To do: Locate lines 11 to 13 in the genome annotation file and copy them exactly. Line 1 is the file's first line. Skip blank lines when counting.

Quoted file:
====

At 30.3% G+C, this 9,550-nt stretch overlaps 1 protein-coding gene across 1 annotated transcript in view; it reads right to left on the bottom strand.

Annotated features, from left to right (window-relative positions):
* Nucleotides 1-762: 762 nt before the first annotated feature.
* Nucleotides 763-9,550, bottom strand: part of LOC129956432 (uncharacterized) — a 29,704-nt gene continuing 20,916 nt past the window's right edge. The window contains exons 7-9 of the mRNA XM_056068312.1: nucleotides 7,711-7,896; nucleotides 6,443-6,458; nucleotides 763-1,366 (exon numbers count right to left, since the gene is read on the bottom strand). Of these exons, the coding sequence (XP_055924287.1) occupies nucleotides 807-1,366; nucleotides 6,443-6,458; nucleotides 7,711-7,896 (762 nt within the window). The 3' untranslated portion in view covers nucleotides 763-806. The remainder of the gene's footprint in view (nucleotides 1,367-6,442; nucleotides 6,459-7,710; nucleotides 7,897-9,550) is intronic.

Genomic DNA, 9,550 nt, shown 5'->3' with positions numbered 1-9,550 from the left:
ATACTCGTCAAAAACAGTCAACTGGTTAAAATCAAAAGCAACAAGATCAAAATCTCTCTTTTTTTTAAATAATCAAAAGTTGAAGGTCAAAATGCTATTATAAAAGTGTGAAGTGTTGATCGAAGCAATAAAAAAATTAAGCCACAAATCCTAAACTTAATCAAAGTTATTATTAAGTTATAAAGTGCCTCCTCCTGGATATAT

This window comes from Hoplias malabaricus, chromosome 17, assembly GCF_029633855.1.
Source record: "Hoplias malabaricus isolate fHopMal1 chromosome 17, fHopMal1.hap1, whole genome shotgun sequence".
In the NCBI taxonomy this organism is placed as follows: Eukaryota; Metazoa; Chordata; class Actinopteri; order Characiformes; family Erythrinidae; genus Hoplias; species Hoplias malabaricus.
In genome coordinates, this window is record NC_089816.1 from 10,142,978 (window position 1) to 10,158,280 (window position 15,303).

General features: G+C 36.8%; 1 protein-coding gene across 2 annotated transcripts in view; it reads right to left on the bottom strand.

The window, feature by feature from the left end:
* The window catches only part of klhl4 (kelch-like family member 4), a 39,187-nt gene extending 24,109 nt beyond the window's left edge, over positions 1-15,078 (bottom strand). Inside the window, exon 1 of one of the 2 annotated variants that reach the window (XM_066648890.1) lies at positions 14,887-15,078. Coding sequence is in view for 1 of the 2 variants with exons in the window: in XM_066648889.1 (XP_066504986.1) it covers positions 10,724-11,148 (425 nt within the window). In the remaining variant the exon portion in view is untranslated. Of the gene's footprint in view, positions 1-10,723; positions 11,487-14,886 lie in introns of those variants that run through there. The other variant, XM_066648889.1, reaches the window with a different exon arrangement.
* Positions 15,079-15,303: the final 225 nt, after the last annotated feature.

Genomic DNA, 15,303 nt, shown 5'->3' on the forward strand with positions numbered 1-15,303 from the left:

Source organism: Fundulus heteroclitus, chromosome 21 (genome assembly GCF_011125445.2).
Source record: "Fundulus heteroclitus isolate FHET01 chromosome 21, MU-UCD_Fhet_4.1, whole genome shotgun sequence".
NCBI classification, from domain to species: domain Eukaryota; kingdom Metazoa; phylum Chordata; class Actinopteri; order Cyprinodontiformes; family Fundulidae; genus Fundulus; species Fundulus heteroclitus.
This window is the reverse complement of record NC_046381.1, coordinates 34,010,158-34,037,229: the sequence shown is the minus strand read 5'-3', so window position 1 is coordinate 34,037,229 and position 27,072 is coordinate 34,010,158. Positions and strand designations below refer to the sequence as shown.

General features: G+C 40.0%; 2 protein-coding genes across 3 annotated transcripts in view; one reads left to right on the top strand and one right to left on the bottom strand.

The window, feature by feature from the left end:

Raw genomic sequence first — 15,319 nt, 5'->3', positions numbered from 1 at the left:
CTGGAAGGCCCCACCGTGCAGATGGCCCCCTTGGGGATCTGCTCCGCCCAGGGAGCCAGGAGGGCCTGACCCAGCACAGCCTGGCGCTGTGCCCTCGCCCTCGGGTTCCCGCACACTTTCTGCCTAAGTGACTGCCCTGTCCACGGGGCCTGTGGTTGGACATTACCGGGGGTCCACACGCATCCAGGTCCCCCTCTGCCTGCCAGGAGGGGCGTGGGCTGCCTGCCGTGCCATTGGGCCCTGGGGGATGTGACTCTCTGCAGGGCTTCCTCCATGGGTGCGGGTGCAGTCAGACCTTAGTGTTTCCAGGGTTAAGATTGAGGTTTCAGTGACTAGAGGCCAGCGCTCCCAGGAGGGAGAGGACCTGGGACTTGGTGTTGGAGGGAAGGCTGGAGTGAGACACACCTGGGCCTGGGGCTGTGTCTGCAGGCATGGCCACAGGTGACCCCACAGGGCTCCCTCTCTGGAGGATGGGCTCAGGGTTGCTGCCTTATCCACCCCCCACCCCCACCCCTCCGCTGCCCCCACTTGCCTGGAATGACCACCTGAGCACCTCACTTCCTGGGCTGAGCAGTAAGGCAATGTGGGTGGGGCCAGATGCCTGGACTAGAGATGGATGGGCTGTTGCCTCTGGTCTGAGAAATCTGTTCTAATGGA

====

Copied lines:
General features: G+C 36.8%; 1 protein-coding gene across 2 annotated transcripts in view; it reads right to left on the bottom strand.

The window, feature by feature from the left end:
* The window catches only part of klhl4 (kelch-like family member 4), a 39,187-nt gene extending 24,109 nt beyond the window's left edge, over positions 1-15,078 (bottom strand). Inside the window, exon 1 of one of the 2 annotated variants that reach the window (XM_066648890.1) lies at positions 14,887-15,078. Coding sequence is in view for 1 of the 2 variants with exons in the window: in XM_066648889.1 (XP_066504986.1) it covers positions 10,724-11,148 (425 nt within the window). In the remaining variant the exon portion in view is untranslated. Of the gene's footprint in view, positions 1-10,723; positions 11,487-14,886 lie in introns of those variants that run through there. The other variant, XM_066648889.1, reaches the window with a different exon arrangement.